The most significant service involves my work with the local food movement and food justice. I am especially passionate about engaging children in gardening and in teaching the importance of eating locally and growing their own food. I have been an active member and the 2015-2016 Co-President of our campus garden club, Hatter Harvest, and organized markets for our organization and local farmers to sell their produce to Stetson and the DeLand community. I also have recently engaged in improving access to good local food in poorer parts of our city. In the spring of 2016, I worked with the Vice Principal and teachers of Citrus Grove Elementary, a Title I school (with a high concentration of low-income students), to plan and build a garden for students. The teachers now use the garden as an outdoor classroom.

Stetson students Sarah Coffee, Nate Bodger and Allison Terry

Sarah Coffey, center, a Stetson student and Environmental Sustainability Fellow, meets in the Gillespie Museum with the other Environmental Fellows, Nate Bodger, a second-year student from England, and Allison Terry, a first-year student from Springfield, Missouri, about their activities.

In the fall of 2016, I started working with the Lacey Family Boys and Girls Club to help them build a garden. The Boys and Girls Club is located in a lower income community and is a recognized food desert. At least twice a month, I work in the garden with the children of the Boys and Girls Club. Another part of my community involvement with food justice addresses the abuse of migrant labor in Florida’s agricultural industry. I engage students in working with the local members of the Farmworker Association of Florida (FWAF), a group dedicated to equity and justice for these disenfranchised and vulnerable people.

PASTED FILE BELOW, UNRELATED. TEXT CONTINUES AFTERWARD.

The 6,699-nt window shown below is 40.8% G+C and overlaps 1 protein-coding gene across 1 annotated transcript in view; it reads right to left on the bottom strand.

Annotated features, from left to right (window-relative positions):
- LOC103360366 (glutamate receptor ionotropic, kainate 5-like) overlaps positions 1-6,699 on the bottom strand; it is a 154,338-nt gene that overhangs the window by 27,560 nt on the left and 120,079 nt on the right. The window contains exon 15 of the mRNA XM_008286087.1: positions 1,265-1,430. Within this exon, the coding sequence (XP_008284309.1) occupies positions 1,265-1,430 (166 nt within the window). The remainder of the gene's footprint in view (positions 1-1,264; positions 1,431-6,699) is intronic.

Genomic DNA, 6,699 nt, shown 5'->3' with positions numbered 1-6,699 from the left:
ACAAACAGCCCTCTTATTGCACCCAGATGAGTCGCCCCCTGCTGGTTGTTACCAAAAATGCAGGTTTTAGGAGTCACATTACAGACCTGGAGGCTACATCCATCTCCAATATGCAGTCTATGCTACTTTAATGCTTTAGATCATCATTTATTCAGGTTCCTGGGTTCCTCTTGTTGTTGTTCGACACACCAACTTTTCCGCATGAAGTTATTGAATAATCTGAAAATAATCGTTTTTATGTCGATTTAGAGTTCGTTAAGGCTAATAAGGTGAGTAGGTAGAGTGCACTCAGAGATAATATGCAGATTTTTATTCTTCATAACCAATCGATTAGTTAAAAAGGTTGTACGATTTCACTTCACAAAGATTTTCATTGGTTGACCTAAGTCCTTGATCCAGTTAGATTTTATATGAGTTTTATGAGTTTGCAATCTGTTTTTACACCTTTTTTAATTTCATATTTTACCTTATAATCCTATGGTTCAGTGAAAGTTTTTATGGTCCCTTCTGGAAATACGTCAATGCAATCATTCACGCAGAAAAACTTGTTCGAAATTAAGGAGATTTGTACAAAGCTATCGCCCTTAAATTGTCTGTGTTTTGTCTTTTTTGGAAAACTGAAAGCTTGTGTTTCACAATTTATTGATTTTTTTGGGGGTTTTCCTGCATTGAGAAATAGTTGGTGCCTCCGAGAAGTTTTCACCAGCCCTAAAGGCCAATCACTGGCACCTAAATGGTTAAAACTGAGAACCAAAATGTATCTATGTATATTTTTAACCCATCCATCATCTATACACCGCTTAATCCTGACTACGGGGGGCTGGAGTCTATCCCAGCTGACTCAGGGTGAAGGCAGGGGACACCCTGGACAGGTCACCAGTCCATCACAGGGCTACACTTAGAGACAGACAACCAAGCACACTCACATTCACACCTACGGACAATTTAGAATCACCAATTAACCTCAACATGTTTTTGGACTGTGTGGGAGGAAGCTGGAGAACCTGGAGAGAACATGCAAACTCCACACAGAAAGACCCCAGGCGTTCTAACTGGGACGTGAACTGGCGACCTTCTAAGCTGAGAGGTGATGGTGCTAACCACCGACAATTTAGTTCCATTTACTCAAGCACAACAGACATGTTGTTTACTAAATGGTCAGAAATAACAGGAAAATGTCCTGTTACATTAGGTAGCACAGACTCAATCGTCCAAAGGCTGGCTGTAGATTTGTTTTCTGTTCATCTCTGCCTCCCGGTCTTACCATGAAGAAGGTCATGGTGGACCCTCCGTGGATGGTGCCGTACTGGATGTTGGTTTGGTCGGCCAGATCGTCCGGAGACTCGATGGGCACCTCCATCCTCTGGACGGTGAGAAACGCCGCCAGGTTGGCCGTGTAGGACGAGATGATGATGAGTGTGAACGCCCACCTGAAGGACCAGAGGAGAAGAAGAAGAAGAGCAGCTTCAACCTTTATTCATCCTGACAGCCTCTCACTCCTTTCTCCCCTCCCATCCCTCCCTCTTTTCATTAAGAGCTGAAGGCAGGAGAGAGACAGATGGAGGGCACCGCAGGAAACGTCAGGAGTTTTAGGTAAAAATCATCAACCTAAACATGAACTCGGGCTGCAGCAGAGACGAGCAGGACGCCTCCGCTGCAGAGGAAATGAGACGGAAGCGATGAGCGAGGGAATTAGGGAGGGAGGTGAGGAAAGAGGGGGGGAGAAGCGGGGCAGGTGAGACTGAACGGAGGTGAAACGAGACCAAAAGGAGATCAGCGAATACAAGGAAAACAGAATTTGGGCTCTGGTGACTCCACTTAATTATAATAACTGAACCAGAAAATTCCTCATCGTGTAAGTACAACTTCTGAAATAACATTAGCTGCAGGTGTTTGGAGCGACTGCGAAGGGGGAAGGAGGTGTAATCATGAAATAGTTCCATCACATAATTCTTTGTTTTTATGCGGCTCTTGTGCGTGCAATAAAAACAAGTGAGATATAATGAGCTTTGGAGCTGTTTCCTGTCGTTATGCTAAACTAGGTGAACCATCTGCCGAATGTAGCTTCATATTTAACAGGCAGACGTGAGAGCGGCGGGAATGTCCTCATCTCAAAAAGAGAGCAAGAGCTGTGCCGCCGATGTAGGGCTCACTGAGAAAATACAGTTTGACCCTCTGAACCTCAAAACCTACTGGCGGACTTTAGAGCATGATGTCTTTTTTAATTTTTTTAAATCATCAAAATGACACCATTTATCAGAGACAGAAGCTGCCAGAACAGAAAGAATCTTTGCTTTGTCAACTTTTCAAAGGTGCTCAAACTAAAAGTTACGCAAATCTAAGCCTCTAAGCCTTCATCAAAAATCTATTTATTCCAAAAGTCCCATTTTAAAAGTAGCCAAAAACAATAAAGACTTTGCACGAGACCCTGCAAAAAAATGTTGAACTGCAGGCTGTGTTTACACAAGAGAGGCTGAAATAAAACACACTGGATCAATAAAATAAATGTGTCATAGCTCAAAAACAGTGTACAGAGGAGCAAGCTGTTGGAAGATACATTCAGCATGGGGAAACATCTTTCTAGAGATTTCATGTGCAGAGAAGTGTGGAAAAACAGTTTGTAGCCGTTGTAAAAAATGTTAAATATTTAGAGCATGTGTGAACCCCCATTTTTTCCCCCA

During my freshman and sophomore years, I tried making sustainability an integral part of the residential experience for students. I made a proposal in the spring of my sophomore year to have an entire residential community dedicated to living as sustainably as possible. My proposal was approved, and other students applied to be a part of this community as they shared the same goals of reducing their carbon footprint and water consumption. I am now the house manager for the “Sustaining Green Living” house on campus.

Earth Day is April 22. What will you be doing on Earth Day and what should the rest of us be doing?